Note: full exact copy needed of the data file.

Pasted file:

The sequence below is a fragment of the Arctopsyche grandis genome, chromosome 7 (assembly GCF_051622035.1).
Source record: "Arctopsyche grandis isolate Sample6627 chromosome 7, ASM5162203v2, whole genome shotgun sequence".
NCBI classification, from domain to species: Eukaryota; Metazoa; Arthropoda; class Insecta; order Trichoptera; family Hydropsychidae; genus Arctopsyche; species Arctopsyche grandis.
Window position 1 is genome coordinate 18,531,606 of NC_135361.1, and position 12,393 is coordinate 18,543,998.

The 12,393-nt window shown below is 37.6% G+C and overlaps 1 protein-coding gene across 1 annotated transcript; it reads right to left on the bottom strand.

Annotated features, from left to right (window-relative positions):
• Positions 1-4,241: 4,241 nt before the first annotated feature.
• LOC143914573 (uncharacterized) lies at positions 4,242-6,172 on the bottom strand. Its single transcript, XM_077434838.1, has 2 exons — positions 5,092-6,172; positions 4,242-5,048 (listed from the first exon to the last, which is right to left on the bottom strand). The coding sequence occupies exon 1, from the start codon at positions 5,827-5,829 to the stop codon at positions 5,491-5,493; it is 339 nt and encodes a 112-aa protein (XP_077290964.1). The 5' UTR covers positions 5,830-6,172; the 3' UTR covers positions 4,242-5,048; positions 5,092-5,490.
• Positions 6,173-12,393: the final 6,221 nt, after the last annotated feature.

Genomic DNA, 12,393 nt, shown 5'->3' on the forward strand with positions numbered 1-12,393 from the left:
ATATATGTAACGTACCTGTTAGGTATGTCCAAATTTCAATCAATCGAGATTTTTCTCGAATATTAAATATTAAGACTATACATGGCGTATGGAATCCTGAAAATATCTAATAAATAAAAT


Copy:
The sequence below is a fragment of the Arctopsyche grandis genome, chromosome 7 (assembly GCF_051622035.1).
Source record: "Arctopsyche grandis isolate Sample6627 chromosome 7, ASM5162203v2, whole genome shotgun sequence".
NCBI classification, from domain to species: Eukaryota; Metazoa; Arthropoda; class Insecta; order Trichoptera; family Hydropsychidae; genus Arctopsyche; species Arctopsyche grandis.
Window position 1 is genome coordinate 18,531,606 of NC_135361.1, and position 12,393 is coordinate 18,543,998.

The 12,393-nt window shown below is 37.6% G+C and overlaps 1 protein-coding gene across 1 annotated transcript; it reads right to left on the bottom strand.

Annotated features, from left to right (window-relative positions):
• Positions 1-4,241: 4,241 nt before the first annotated feature.
• LOC143914573 (uncharacterized) lies at positions 4,242-6,172 on the bottom strand. Its single transcript, XM_077434838.1, has 2 exons — positions 5,092-6,172; positions 4,242-5,048 (listed from the first exon to the last, which is right to left on the bottom strand). The coding sequence occupies exon 1, from the start codon at positions 5,827-5,829 to the stop codon at positions 5,491-5,493; it is 339 nt and encodes a 112-aa protein (XP_077290964.1). The 5' UTR covers positions 5,830-6,172; the 3' UTR covers positions 4,242-5,048; positions 5,092-5,490.
• Positions 6,173-12,393: the final 6,221 nt, after the last annotated feature.

Genomic DNA, 12,393 nt, shown 5'->3' on the forward strand with positions numbered 1-12,393 from the left:
ATATATGTAACGTACCTGTTAGGTATGTCCAAATTTCAATCAATCGAGATTTTTCTCGAATATTAAATATTAAGACTATACATGGCGTATGGAATCCTGAAAATATCTAATAAATAAAAT